As I was talking about this in our planning meeting, someone rightly questioned, “Well, wouldn’t you begin to panic if you went 3 days without water? Wouldn’t your faith falter?”
Probably so. It so human to see the Israelites struggle in their faith. Certainly looking at this from a microscope we can understand their struggle. But the benefit we have is that we can back up and see the big picture. And the big picture shows us this:
A God who delivered 600,000 Israelites out of slavery in Egypt. Could this God take care of a little water? It’s hard to follow in faith when you can’t see the big picture.
But this wasn’t the end of the story. A part of the arrangement for the Israelites in the desert is that they needed to learn to trust God. If God was going to give them the promised land they needed to trust him with everything. This meant trusting Him with water and food.
So He gave them water from a rock. The food arrangement is little different but gets at the heart of faith.
4 Then the Lord said to Moses, “I will rain down bread from heaven for you. The people are to go out each day and gather enough for that day. In this way I will test them and see whether they will follow my instructions. 5 On the sixth day they are to prepare what they bring in, and that is to be twice as much as they gather on the other days.”
6 So Moses and Aaron said to all the Israelites, “In the evening you will know that it was the Lord who brought you out of Egypt, 7 and in the morning you will see the glory of the Lord, because he has heard your grumbling against him. 8 Moses also said, “You will know that it was the Lord when he gives you meat to eat in the evening and all the bread you want in the morning, because he has heard your grumbling against him.
That evening quail came and covered the camp, and in the morning there was a layer of dew around the camp. 14 When the dew was gone, thin flakes like frost on the ground appeared on the desert floor. 15 When the Israelites saw it, they said to each other, “What is it?” For they did not know what it was.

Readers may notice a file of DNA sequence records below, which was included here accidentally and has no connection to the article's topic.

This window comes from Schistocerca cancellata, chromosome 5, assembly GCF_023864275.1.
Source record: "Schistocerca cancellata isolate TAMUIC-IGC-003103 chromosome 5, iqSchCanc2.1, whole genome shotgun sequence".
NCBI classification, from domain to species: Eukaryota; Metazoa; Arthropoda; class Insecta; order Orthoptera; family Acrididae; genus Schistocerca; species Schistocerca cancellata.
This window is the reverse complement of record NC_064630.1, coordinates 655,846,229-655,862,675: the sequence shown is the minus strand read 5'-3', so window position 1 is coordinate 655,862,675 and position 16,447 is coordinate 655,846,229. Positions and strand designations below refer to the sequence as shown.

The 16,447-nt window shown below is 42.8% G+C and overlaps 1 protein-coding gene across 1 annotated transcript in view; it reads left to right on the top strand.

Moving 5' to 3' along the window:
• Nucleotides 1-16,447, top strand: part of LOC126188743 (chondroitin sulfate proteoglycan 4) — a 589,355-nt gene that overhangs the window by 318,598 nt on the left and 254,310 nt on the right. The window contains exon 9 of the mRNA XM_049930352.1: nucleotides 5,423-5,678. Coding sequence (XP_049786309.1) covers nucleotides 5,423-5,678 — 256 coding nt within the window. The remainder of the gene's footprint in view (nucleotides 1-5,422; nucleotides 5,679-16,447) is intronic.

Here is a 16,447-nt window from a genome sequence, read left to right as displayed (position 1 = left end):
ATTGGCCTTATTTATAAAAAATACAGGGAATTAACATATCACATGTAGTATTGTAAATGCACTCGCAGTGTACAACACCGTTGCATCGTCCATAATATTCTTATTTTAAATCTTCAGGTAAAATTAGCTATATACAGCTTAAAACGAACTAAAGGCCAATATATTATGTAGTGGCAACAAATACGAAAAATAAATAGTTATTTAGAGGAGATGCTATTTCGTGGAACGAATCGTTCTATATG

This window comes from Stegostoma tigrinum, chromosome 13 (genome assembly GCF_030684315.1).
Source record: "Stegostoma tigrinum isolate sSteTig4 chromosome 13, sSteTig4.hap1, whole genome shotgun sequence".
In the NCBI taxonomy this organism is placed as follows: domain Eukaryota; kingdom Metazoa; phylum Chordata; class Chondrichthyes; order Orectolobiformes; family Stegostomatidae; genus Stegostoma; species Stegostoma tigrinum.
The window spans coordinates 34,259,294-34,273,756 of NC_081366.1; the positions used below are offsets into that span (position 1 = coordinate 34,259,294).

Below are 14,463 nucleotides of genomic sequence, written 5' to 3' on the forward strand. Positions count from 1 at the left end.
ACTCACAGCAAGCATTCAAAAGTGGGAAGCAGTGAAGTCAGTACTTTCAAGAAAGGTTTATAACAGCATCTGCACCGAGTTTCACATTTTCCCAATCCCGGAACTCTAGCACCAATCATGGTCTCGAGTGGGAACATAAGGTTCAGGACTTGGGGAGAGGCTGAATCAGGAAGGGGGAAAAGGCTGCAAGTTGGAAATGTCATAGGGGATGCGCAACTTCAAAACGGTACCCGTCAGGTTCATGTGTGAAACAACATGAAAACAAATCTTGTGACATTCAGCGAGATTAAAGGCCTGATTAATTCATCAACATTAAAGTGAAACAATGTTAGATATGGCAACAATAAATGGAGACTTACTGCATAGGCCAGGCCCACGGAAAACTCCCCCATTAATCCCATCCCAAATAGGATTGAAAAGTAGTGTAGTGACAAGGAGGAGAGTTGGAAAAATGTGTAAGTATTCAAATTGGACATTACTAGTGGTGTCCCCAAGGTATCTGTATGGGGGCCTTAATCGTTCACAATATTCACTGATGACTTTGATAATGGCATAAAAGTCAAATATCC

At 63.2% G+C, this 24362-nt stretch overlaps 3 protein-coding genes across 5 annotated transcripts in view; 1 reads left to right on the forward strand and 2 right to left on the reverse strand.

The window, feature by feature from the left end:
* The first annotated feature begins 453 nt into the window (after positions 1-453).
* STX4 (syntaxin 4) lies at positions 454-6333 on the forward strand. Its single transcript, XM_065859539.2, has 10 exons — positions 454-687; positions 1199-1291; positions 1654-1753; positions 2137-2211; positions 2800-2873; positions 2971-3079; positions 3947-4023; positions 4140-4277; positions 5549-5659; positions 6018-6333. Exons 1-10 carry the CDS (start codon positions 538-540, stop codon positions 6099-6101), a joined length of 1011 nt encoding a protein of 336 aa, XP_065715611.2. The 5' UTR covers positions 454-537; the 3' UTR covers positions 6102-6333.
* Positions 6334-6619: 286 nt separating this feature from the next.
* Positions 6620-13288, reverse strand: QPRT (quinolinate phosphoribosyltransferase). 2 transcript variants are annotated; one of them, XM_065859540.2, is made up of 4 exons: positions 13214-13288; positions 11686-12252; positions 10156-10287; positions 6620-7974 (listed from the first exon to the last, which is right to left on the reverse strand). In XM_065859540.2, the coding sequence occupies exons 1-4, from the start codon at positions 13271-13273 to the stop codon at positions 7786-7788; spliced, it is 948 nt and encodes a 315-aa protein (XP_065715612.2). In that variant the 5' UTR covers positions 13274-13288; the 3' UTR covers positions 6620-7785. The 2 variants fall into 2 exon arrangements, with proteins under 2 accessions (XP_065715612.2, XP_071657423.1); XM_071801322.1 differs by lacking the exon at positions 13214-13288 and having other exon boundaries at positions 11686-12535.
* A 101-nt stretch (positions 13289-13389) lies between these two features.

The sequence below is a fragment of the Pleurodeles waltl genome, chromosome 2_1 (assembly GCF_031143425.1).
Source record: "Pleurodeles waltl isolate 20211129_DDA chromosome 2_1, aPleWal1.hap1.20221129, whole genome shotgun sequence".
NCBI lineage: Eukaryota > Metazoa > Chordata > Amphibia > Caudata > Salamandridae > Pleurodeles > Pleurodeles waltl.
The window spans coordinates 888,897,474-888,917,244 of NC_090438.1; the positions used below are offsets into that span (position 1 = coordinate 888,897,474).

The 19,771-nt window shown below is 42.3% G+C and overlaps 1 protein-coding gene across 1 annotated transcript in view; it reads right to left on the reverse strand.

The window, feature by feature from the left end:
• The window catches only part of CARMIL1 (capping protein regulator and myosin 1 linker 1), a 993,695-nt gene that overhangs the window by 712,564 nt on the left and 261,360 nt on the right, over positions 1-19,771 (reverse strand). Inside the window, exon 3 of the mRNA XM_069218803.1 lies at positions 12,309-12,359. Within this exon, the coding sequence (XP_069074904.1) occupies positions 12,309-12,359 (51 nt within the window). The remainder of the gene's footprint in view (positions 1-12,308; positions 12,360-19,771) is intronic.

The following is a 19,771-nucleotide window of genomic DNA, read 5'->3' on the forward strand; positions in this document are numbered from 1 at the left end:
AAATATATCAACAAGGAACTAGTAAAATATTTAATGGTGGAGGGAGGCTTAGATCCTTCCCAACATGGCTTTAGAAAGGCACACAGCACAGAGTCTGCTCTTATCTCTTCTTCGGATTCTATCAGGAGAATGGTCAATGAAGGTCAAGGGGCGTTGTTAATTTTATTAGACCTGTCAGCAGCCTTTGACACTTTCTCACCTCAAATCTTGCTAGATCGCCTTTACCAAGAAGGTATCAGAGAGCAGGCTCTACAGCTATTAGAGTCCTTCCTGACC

Moses said to them, “It is the bread the Lord has given you to eat. 16 This is what the Lord has commanded: ‘Each one is to gather as much as he needs. Take an omera for each person you have in your tent.’ ”
17 The Israelites did as they were told; some gathered much, some little. 18 And when they measured it by the omer, he who gathered much did not have too much, and he who gathered little did not have too little. Each one gathered as much as he needed.
19 Then Moses said to them, “No one is to keep any of it until morning.”
20 However, some of them paid no attention to Moses; they kept part of it until morning, but it was full of maggots and began to smell.
God was teaching them to trust Him. They were to gather just enough for the day. And trust God with tomorrow.
It is reminiscent to me of the Lord’s Prayer when Jesus taught us to pray, “Give us today our daily bread.” Just enough for today Lord, I trust you for tomorrow.
But you take a people who spent 400 years in slavery and trusting the unknown is hard. Think about it. They as a group of people basically did whatever they were told to do and they got food. The knew what tomorrow would bring. It was the same thing every day, brick laying. Same work day after day. Not the most exciting thing but engrained in them was also this idea that they knew whatever they did there would be food available. Now all of a sudden they are wandering in the desert, following some guy with a stick who talks to God. Now they had certainly seen the power of God, but how quickly they forgot the acts of God in their life because they wanted certainty of provision. They wanted to know they had food available to them tomorrow.
But the life of faith says, you have enough for today, trust me with tomorrow.
Have you ever experienced something that was unmistakably God showing up to provide for you and then very quickly something else happens and you begin to worry again? Maybe it was God providing financially. Maybe he provided healing. And then soon after that another need comes up and you worry, “What will I do?”